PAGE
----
Take time to understand the risks and threats to your clients' or prospects' data and applications. If you are not already doing so, perform some level of business impact analysis (BIA) service to identify the importance of different applications and associated threat risks. If you do not have the in-house capability for performing indepth BIA, partner with consultants who can help you on a one-off basis or help you build your own practice.When providing a BIA service, should you charge your client or give it away? That's a classic dilemma. Whether to charge for presales services or not is debatable with good arguments from both perspectives. Having been on both sides of the table, as a vendor and a IT customer, it was sometimes frustrating to see work being given away, as well as seeing work that should have been complimentary being charged for.
|Know your service provider competition||Return to Table of Contents|
Knowing your competition is important and can be a differentiator. If you are competing with another firm that gives away services, you may need to match and give away some services so clients see your enhanced value. Ultimately they may find your services better and will pay for them. Likewise, if your competition is charging for basic systems engineering presales services, your opportunity to get in the door is to offer some services as part of the cost to win the customer and business.
|Set your clients' expectations||Return to Table of Contents|
Make sure clients know what they'll get for their expense -- then overdeliver. There is always the tried-and-true method of charging for services upfront and applying service dollars to future purchases. Also consider how indepth your BIA must be, the deliverables and who retains the rights to deliverables. For example, if you produce a BIA document for your customer at no charge, what is to prevent your client or prospect from using the information in the BIA to shop elsewhere?Data protection management (DPM) tools help you determine the effectiveness of backups and data protection tasks being performed by rapidly identifying problems and performing cross technology domain event correlation analysis to maximize resource usage. Installing DPM can be done in conjunction with a BIA or data protection audit assessment to help identify vulnerabilities in existing environments. It should go without saying that a basic technology you should be selling is some form of backup and recovery software.
|Data recovery and business continuity sales options||Return to Table of Contents|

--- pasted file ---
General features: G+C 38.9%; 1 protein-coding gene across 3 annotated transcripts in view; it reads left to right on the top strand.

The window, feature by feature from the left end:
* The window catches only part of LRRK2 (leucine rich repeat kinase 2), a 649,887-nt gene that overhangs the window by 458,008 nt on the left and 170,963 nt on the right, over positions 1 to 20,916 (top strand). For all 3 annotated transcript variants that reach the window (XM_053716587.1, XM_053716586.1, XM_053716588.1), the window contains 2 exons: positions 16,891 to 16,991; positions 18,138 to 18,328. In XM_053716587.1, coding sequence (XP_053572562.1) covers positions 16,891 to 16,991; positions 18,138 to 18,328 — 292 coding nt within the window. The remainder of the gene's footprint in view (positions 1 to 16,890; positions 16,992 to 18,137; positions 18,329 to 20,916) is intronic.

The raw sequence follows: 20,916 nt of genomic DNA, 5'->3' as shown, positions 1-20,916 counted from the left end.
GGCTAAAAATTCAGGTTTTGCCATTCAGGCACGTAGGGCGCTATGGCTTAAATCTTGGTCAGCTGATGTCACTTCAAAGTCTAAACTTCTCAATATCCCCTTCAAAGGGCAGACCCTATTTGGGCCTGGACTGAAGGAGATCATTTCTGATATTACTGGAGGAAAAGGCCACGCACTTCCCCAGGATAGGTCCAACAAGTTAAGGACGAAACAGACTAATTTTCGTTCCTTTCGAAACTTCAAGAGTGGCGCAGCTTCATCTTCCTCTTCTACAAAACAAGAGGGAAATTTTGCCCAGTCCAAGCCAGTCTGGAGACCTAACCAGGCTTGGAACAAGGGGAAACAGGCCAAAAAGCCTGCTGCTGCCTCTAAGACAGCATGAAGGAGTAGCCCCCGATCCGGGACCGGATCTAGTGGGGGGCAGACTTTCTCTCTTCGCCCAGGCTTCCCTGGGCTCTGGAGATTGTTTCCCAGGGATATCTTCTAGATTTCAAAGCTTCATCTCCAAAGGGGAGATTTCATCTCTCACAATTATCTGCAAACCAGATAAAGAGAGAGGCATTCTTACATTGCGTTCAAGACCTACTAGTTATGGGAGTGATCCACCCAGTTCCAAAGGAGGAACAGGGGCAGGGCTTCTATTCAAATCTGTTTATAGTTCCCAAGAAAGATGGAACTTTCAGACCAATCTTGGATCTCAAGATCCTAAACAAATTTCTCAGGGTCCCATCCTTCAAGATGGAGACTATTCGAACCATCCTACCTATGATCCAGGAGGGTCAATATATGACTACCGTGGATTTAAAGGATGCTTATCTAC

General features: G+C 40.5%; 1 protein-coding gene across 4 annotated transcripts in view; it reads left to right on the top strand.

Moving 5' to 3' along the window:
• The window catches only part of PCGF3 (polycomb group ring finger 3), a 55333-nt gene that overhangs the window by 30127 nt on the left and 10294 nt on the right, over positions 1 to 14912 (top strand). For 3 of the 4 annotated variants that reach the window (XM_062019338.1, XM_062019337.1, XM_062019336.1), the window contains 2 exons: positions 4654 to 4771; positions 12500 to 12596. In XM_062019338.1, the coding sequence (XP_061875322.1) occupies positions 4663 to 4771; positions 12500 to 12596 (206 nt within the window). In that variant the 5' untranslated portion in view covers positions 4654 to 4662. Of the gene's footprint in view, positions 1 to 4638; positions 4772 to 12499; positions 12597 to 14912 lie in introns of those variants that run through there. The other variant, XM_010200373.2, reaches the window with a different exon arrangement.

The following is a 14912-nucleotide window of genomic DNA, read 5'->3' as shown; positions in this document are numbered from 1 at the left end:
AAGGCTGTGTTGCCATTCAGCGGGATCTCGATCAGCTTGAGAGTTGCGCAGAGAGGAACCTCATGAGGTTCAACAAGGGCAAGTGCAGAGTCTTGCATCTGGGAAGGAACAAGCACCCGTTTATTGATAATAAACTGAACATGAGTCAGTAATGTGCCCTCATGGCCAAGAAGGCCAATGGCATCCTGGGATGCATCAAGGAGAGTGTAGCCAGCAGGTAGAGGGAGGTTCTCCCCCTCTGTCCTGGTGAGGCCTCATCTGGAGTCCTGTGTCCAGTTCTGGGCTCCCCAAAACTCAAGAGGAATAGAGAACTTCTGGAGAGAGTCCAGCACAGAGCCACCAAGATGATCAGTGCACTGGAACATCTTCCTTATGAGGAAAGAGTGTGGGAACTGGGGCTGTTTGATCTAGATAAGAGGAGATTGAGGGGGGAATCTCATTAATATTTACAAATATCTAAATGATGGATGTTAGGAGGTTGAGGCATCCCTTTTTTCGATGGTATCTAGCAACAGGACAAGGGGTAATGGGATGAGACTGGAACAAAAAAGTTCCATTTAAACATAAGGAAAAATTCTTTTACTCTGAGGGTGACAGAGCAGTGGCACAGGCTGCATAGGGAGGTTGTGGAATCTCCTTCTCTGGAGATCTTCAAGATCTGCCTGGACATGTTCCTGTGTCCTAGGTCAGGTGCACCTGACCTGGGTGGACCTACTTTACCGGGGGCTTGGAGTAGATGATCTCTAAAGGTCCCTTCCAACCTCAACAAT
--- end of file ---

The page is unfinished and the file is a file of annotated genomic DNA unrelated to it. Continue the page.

Business data recovery and business continuity plans are founded on regular and effective backups and disaster recovery capabilities. Backup and recovery software must be sent someplace either locally or remotely. You can sell backup hardware, including tape, autoloader or stackers and robotic tape libraries, as well as disk-based virtual tape libraries (VTLs) and appliances. Depending on your area of expertise and business model, you can sell preintegrated hardware and software solutions or integrate VTL software, the software's server appliance and disk storage. Learn more about VTLs and DR in this tip on preparing for next-generation backups.Another option is to either host a service for your clients to backup or replicate data to your location, or partner with a local or regional managed backup service provider. If you are not sure where to find local or regional managed backup service providers, check with software vendors to see who they recommend (Several example vendors are listed in this tip on determining SMB storage options.Other technologies that you can sell include local and remote replication and snapshots using host software, switches and appliances in the network, or the storage system. To complement remote backup and replication, you can partner with bandwidth providers who may also be in the business of providing hosting services, to provide your clients with a complete package. Data security is another area to keep in mind, including encryption tools and techniques for securing data in transit.Needless to say, there are many opportunities to sell business continuity services and business data recovery services to SMBs, and many technologies and services to help differentiate your offerings from your competition. If you are not currently providing recovery and business continuance services to your clients, now is the time to explore implementing them or seeking out partnerships to strengthen your current offerings. On the other hand, if you already provide these offerings, explore how you to extend them. Feel free to drop me a note if you have any questions.About the author: Greg Schulz is founder and senior analyst of the independent storage analyst firm the StorageIO Group and author of the book Resilient Storage Networks (Elsevier).